Vectara lets you build a semantic, LLM-powered search application. Semantic search is not just about finding data, but about understanding data and helping you answer questions about your data. This topic outlines what Vectara can do for this use case as well as why and how to employ these features for the best overall end-user experience.
Large Language Models (LLMs)
LLMs are deep neural nets that are built with the task of specifically understanding human language. These models can be a great asset to many different use cases, including search and language generation.
These models generally work by reading immense amounts of text to build the model and then using that model to convert text into vectors, both at index and at query time. For many use cases, this obviates the need for many language rules of traditional keyword systems like synonym management, stemming, and phrase parsing because the LLM can inherently understand what the user is asking.
The team behind Vectara has built LLMs that work across a wide variety of languages and verticals. When you index data into Vectara or perform a search, also known as retrieval, the text is converted to one or more vectors via a LLM and then used to answer questions that your users have.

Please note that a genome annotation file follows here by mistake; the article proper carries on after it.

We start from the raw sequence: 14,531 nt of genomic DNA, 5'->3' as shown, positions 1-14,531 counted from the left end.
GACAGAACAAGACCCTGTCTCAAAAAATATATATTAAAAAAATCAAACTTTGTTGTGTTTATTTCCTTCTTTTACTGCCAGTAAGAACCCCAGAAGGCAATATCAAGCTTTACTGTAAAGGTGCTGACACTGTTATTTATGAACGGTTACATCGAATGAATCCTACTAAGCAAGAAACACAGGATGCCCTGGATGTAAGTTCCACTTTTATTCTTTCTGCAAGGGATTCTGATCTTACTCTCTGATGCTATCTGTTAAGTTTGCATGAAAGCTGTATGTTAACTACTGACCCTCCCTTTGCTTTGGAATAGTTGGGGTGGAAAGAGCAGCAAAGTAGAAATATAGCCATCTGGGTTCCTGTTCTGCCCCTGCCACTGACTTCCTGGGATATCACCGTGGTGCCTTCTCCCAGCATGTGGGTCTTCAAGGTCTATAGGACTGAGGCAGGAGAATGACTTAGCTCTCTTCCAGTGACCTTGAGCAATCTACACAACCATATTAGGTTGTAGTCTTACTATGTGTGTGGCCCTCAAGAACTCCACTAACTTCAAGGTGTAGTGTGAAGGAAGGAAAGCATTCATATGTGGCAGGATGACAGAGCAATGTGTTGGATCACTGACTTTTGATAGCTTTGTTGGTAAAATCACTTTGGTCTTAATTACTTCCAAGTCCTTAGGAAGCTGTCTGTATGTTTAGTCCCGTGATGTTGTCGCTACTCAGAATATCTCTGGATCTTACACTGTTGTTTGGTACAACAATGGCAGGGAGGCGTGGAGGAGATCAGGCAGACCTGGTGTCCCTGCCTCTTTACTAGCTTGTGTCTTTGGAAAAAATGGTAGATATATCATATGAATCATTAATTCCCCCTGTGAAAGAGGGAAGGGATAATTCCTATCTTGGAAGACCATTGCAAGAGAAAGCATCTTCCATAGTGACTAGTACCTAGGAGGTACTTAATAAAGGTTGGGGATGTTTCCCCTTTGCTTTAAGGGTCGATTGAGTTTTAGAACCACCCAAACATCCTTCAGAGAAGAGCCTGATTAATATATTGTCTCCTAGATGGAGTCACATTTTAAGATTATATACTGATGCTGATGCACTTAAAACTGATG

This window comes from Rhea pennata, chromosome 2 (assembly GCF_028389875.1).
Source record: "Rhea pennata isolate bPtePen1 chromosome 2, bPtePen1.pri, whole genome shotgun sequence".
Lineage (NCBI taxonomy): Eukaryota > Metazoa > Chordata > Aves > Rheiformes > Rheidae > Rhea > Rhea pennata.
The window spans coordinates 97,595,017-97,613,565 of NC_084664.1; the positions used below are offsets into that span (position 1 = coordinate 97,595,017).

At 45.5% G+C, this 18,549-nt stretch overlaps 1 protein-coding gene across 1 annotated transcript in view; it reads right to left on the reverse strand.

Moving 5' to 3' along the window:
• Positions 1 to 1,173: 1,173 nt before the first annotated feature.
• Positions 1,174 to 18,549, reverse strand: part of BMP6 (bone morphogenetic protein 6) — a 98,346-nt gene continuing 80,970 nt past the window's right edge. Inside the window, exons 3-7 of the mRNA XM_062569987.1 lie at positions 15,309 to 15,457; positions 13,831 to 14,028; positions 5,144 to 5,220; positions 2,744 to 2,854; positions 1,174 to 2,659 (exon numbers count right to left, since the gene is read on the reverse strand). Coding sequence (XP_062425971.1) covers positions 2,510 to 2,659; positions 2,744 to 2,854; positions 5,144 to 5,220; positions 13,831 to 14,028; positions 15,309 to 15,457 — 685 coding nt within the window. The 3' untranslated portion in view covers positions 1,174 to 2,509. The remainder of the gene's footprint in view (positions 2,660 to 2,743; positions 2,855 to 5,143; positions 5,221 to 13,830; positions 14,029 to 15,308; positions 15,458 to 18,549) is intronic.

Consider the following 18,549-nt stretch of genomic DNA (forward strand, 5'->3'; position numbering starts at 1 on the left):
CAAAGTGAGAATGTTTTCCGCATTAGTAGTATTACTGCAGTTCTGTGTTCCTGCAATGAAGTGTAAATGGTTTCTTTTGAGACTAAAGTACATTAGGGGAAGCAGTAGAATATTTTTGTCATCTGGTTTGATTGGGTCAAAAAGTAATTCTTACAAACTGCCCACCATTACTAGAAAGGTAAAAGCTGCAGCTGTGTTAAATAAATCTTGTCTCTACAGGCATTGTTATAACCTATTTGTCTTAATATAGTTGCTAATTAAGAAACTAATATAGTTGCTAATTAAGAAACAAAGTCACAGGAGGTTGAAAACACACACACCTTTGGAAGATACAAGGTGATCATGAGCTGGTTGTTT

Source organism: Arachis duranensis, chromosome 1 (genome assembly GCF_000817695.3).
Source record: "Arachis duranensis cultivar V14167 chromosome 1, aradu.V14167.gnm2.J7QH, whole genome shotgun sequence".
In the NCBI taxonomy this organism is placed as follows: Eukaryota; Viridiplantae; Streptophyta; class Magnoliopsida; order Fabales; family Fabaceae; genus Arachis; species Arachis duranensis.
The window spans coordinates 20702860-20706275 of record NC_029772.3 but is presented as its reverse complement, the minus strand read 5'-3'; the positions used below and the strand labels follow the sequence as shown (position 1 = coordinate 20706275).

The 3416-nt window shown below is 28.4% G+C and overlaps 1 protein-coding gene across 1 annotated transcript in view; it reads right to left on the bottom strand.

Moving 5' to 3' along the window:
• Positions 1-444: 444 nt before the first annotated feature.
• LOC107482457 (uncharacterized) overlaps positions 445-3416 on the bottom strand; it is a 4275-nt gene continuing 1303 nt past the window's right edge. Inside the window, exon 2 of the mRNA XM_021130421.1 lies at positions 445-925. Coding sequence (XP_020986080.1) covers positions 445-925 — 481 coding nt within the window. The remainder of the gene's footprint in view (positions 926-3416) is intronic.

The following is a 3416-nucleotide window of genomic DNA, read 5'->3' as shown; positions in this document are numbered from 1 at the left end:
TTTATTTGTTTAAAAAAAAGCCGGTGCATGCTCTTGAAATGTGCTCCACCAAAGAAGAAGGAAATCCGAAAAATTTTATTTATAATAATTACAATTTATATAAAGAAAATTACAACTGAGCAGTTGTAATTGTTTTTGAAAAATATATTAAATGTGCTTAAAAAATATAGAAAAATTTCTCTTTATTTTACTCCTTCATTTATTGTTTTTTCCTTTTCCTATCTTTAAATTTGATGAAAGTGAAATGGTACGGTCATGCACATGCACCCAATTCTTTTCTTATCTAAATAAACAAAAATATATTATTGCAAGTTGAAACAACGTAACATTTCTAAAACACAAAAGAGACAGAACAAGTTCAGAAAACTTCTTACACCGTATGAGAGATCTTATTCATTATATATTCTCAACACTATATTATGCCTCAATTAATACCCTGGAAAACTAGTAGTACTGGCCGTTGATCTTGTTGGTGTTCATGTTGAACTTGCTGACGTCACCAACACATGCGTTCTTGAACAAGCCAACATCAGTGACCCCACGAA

Zero-shot models have an excellent understanding of language in general. They can understand and respond to the semantic meaning of questions without any additional tuning. This obviates much of the need for fine-tuning and specialized training on a particular dataset or in a particular vertical.
The Vectara platform makes extensive use of zero-shot models that have been developed by the team to allow your end users to query using the language and verbiage of their choosing and find the right documents, regardless of the domain your documents are in.
While zero-shot LLMs work very well in the vast majority of search use cases, there are some occasions where they struggle. In particular, many zero-shot LLMs don't work as well when users perform queries for things which have little semantic meaning.
For example, a UPC code, barcode number, or particular named configuration setting has little to no semantic meaning, and if you expect your users to perform this type of search, it's best to look into our hybrid search documentation to learn about how to blend neural search and keyword search.